How poor web security nearly lead to a jail term

The legal case

Sunbelt made some calls, pushing for top legal representation. They ended up with one of the top lawyers in Connecticut, William Dow, who was general counsel for the governor.

"He was a fun guy. I loved Willy Dow. He was a classic gunslinger. A guy that you would really want representing you," says Eckelberry.

Dow made an unusual motion to get a new trial based on the fact that new evidence had been found. Such a motion had been used in a recent rape case where new DNA evidence lead to a defendant being found not guilty.

Sunbelt got a copy of the hard drive and had experts look at it, but without the firewall logs they weren't able to match anything up. As well, the time stamps on the computer were also not accurate. Eckelberry says: "The time clock on the computer was wrong. Significantly wrong. So we had a very hard time matching up times."

Ultimately, the experts went through piece by piece everything that had been done wrong. This turned up something which suggested to Eckelberry that they had a chance of winning the case.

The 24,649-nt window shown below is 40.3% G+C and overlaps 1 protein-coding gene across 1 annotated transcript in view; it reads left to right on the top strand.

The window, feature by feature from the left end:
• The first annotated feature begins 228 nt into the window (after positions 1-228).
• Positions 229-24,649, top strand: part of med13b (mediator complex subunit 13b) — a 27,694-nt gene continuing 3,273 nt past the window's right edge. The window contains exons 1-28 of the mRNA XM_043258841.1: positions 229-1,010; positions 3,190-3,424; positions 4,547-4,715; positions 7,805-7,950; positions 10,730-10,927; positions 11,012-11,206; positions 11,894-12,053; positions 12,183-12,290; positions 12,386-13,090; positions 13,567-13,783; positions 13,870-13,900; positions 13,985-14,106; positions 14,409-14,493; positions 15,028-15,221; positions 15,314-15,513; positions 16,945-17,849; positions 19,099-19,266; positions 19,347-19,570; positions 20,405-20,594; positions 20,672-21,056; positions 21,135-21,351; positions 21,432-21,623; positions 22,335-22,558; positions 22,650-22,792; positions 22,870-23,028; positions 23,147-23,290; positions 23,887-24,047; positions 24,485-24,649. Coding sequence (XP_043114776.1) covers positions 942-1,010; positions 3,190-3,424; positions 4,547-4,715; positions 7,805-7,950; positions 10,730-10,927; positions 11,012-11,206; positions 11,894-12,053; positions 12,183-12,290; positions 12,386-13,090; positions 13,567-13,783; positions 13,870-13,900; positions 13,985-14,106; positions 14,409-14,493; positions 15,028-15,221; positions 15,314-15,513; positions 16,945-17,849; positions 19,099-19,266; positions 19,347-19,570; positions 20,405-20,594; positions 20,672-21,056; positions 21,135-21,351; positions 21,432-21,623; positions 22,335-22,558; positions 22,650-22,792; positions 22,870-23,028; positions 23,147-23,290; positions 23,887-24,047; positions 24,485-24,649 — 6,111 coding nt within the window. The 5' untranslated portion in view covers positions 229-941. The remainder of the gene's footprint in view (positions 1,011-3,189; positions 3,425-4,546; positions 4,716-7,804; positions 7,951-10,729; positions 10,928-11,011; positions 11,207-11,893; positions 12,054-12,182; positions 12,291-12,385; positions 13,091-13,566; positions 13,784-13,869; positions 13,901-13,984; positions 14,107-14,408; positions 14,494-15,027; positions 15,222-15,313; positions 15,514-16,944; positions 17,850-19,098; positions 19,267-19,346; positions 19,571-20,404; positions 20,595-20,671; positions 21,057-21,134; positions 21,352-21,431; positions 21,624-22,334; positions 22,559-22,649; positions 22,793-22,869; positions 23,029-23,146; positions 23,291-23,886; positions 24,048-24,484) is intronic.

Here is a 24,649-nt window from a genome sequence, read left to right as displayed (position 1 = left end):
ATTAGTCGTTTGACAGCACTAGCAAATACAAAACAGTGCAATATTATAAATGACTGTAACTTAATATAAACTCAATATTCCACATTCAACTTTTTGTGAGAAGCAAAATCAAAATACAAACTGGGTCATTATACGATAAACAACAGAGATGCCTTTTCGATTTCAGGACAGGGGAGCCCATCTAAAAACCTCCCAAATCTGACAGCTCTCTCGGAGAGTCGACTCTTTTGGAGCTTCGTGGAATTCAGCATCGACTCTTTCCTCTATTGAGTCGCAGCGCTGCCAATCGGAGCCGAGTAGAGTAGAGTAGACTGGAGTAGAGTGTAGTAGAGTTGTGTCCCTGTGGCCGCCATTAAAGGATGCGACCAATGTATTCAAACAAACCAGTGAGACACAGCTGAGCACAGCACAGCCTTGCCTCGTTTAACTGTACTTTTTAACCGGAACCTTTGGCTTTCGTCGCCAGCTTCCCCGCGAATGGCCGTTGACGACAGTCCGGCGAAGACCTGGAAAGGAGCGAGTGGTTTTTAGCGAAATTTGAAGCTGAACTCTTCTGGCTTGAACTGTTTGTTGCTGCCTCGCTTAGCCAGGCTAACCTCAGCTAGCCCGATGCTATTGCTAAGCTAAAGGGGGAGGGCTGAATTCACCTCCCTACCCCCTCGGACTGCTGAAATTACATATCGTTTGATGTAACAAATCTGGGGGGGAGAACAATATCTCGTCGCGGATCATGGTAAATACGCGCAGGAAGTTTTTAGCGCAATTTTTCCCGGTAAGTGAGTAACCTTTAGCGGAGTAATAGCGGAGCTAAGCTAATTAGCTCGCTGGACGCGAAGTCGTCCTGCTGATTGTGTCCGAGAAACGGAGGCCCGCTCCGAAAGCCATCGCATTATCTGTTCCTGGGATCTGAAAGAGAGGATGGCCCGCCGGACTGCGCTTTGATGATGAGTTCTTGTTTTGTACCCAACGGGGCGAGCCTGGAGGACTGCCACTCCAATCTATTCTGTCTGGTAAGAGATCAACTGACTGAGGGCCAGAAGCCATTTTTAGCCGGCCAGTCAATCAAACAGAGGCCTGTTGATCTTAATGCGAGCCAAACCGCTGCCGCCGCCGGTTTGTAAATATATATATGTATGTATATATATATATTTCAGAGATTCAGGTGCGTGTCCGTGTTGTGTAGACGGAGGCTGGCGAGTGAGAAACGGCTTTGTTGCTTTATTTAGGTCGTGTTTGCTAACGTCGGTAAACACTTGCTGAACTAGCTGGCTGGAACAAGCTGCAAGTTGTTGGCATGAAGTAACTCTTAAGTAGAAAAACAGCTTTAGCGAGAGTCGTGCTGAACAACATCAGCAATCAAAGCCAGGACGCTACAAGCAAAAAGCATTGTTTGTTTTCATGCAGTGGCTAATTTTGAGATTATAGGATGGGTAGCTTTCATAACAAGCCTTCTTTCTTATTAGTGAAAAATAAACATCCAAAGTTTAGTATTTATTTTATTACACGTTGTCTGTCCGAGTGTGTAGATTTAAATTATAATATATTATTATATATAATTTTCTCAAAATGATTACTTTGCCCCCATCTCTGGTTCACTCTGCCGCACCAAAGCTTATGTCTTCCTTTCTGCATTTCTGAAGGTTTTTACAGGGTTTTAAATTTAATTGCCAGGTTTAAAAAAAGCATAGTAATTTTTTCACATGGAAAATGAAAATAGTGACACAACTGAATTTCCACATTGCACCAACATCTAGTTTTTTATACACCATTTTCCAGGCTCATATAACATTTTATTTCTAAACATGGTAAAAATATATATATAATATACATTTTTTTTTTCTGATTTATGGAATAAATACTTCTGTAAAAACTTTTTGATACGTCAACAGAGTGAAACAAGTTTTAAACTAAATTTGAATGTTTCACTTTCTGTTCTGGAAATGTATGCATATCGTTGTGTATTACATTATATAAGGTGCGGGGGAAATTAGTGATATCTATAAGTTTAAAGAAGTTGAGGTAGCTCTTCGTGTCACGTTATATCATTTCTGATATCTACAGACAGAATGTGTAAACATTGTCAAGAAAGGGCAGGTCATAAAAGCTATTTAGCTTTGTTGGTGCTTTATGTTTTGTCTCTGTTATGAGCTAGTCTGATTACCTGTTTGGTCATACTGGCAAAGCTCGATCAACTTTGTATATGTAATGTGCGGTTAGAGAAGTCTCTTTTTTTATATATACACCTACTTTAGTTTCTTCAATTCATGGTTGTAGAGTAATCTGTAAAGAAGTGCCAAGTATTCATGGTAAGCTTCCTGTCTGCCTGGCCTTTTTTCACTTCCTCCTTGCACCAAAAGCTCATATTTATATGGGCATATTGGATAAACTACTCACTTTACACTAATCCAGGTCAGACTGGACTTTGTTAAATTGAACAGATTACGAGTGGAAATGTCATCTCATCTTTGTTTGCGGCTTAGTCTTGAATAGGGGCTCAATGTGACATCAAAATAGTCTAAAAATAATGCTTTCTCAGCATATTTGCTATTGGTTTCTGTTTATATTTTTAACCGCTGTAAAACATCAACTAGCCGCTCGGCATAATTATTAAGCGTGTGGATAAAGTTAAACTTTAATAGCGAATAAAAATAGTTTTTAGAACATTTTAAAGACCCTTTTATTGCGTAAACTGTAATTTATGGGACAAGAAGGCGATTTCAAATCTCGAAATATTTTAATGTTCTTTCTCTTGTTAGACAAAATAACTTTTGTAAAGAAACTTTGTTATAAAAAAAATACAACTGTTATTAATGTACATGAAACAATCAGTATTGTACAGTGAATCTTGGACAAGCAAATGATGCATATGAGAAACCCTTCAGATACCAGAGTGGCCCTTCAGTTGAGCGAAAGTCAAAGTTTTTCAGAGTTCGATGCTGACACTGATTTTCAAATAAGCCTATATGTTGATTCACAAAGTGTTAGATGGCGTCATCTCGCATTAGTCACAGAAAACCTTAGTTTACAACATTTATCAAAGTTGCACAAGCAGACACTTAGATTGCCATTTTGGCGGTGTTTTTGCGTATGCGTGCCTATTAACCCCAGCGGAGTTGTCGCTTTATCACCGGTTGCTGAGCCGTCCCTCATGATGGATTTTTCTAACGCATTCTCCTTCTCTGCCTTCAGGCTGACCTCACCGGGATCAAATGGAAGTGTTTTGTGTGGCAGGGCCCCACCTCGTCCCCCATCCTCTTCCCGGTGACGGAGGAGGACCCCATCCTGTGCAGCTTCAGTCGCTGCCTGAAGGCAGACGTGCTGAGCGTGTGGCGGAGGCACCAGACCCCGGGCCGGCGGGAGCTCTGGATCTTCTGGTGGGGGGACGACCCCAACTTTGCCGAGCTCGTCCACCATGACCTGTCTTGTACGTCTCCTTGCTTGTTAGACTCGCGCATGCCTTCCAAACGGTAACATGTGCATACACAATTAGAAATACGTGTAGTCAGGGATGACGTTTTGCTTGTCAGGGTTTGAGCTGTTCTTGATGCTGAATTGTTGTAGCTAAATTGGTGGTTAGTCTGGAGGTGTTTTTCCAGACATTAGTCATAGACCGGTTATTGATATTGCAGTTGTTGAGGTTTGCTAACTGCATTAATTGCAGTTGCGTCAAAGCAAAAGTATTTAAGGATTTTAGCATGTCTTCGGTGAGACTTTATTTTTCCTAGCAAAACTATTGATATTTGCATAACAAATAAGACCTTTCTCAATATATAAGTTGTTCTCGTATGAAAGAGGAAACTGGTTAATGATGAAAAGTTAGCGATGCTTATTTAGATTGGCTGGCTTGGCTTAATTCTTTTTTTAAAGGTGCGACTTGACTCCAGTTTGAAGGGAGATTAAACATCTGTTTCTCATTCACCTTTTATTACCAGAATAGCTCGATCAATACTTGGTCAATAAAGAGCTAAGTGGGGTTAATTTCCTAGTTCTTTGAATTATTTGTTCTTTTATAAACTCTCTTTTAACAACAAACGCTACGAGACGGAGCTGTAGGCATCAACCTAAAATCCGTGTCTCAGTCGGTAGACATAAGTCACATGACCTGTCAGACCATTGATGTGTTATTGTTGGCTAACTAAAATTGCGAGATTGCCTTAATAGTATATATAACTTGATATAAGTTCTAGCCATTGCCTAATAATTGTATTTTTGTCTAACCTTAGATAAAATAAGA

He says: "One of the things that happen when you click on an internet link is it turns red. From the transcript figured out that they had showed an image on a screen of a sex advertisement, with one link in red.

"The prosecution goes to the prosecution witness [Police Detective] Mark Lounsbury and says it's red, does that mean she clicked on it?' He goes yes, links turn red when you click on them'."

Eckelberry and his team looked at this, and knew that this wasn't always true. But the real breakthrough came when the group looked at the HTML code behind the ad.

Eckelberry explains: "One of the guys pulled up the page and said oh my god!' check out what this says #F00000 if you've ever done HTML editing, that is the colour red."

He exclaims: "The ad! The frickin ad had red text in it! The detective had never looked at the HTML source!"

What was even funnier or sadder, depending on how you look at it was that somebody had also set the browser to show visited links in green.

Eckelberry says: "It was a Perry Mason moment. I wish I was in the courtroom at that moment because I really would have nailed that guy."

Exonerating Julie Amero

From that moment on the expert team kept finding more information that could exonerate Amero. Still, Eckelberry had sympathy for Detective Lounsbury: "He only had five days to prepare. The defence only had five days to prepare."